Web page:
Facebook LinkedIn Instagram Twitter
Begin New Search
Proceed to Checkout

Search Results for All:
(Showing results 1 to 2 of 2)

Motor Vehicle Fuel Efficiency and Traffic Fatalities

Robert B. Noland

Year: 2004
Volume: Volume 25
Number: Number 4
DOI: 10.5547/ISSN0195-6574-EJ-Vol25-No4-1
View Abstract

This paper analyzes the impact of changes in average fuel efficiency on traffic-related fatalities while controlling for other confounding effects. These other effects include population, per capita income, per capita alcohol consumption, existence of safety-belt laws (and safety-belt usage), and age cohorts in the population. State-level time-series data over 24 years is used with a fixed effect negative binomial regression model that accounts for both the distributional properties of accident count data and heterogeneity. Other studies of this issue have not used either panel data in this way nor have they used appropriate statistical methods for count data. Results vary with the selection of the time series used. Overall results suggest that while there may have been an association between fleet fuel efficiency improvements and traffic fatalities in the 1970s, this has largely disappeared. There are suggestions that variance in the composition of the vehicle fleet may have adverse safety impacts.

Gasoline Demand with Heterogeneity in Household Responses

Zia Wadud, Daniel J. Graham and Robert B. Noland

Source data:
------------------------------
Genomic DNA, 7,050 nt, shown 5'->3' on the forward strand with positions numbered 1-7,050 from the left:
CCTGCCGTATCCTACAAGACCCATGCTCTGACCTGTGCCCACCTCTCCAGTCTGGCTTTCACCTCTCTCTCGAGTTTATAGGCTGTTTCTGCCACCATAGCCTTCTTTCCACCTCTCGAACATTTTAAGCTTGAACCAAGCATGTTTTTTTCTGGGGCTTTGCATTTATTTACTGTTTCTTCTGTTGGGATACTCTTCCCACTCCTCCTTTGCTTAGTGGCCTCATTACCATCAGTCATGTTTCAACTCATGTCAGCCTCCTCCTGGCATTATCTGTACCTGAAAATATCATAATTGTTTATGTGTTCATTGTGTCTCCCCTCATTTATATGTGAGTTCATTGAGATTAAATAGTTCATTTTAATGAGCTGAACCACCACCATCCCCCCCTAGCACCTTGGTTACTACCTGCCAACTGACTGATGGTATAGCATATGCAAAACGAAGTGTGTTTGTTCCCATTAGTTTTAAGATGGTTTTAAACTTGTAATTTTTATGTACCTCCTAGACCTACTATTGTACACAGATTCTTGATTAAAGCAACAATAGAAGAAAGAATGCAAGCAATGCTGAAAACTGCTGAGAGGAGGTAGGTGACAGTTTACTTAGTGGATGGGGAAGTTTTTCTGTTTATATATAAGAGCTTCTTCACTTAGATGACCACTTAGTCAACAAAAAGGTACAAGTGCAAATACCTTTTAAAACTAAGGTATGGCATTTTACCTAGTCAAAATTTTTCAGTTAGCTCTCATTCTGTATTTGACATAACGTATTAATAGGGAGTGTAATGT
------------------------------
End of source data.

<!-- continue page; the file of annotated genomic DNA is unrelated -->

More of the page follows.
Year: 2010
Volume: Volume 31
Number: Number 1
DOI: 10.5547/ISSN0195-6574-EJ-Vol31-No1-3
View Abstract

Fuel demand elasticities to determine consumer responses to tax increases or price shocks are typically based on aggregate data. The literature generally provides one elasticity estimate for each country, assuming similar response for all households. However, it is possible that different households can have different responses to the same stimuli depending on the household characteristics. Assuming a single elasticity for all households may fail to capture the detailed distributional effect on different socio-economic groups, which is often needed to fully understand the impact of fuel tax measures. This paper presents results from a household level gasoline demand model which accommodates variation in price and income elasticity with increasing income as well as for different socio-economic characteristics in the USA. We find substantial heterogeneity in price and income elasticities based on demographic groupings and income groups. Results of a distributional analysis for a gasoline tax are also presented using the heterogeneous responses.

Begin New Search
Proceed to Checkout


function toggleAbstract(id) { alert(id); }